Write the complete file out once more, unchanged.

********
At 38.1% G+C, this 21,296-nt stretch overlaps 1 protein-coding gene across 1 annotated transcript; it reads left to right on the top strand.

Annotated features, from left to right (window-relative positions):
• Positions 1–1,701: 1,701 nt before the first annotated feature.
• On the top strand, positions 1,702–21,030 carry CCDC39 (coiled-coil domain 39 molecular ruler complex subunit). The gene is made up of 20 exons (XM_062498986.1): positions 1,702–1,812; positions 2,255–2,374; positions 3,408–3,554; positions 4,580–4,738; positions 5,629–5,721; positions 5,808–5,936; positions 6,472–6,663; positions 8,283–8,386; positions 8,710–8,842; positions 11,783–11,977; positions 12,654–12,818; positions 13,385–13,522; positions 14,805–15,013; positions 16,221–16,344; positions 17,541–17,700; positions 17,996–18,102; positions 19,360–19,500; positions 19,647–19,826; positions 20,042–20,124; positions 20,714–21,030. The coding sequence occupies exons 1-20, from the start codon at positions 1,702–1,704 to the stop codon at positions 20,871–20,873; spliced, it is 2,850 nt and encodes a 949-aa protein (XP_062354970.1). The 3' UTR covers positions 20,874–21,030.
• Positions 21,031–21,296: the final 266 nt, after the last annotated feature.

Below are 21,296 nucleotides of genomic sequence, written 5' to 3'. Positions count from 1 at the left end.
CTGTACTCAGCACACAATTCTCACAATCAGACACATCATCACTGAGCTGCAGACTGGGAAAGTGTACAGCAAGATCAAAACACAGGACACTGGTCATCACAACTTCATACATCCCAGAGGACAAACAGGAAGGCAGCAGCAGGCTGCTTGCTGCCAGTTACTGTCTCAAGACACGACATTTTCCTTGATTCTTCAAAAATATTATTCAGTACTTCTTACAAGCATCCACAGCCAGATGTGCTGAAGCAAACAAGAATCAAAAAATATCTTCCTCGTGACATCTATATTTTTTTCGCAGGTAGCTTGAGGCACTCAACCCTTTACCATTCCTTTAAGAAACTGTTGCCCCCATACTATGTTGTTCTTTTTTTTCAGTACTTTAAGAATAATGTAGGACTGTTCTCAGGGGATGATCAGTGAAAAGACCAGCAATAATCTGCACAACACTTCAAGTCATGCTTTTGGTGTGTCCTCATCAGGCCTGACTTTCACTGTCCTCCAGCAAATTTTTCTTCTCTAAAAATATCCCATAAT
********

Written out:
At 38.1% G+C, this 21,296-nt stretch overlaps 1 protein-coding gene across 1 annotated transcript; it reads left to right on the top strand.

Annotated features, from left to right (window-relative positions):
• Positions 1–1,701: 1,701 nt before the first annotated feature.
• On the top strand, positions 1,702–21,030 carry CCDC39 (coiled-coil domain 39 molecular ruler complex subunit). The gene is made up of 20 exons (XM_062498986.1): positions 1,702–1,812; positions 2,255–2,374; positions 3,408–3,554; positions 4,580–4,738; positions 5,629–5,721; positions 5,808–5,936; positions 6,472–6,663; positions 8,283–8,386; positions 8,710–8,842; positions 11,783–11,977; positions 12,654–12,818; positions 13,385–13,522; positions 14,805–15,013; positions 16,221–16,344; positions 17,541–17,700; positions 17,996–18,102; positions 19,360–19,500; positions 19,647–19,826; positions 20,042–20,124; positions 20,714–21,030. The coding sequence occupies exons 1-20, from the start codon at positions 1,702–1,704 to the stop codon at positions 20,871–20,873; spliced, it is 2,850 nt and encodes a 949-aa protein (XP_062354970.1). The 3' UTR covers positions 20,874–21,030.
• Positions 21,031–21,296: the final 266 nt, after the last annotated feature.

Below are 21,296 nucleotides of genomic sequence, written 5' to 3'. Positions count from 1 at the left end.
CTGTACTCAGCACACAATTCTCACAATCAGACACATCATCACTGAGCTGCAGACTGGGAAAGTGTACAGCAAGATCAAAACACAGGACACTGGTCATCACAACTTCATACATCCCAGAGGACAAACAGGAAGGCAGCAGCAGGCTGCTTGCTGCCAGTTACTGTCTCAAGACACGACATTTTCCTTGATTCTTCAAAAATATTATTCAGTACTTCTTACAAGCATCCACAGCCAGATGTGCTGAAGCAAACAAGAATCAAAAAATATCTTCCTCGTGACATCTATATTTTTTTCGCAGGTAGCTTGAGGCACTCAACCCTTTACCATTCCTTTAAGAAACTGTTGCCCCCATACTATGTTGTTCTTTTTTTTCAGTACTTTAAGAATAATGTAGGACTGTTCTCAGGGGATGATCAGTGAAAAGACCAGCAATAATCTGCACAACACTTCAAGTCATGCTTTTGGTGTGTCCTCATCAGGCCTGACTTTCACTGTCCTCCAGCAAATTTTTCTTCTCTAAAAATATCCCATAAT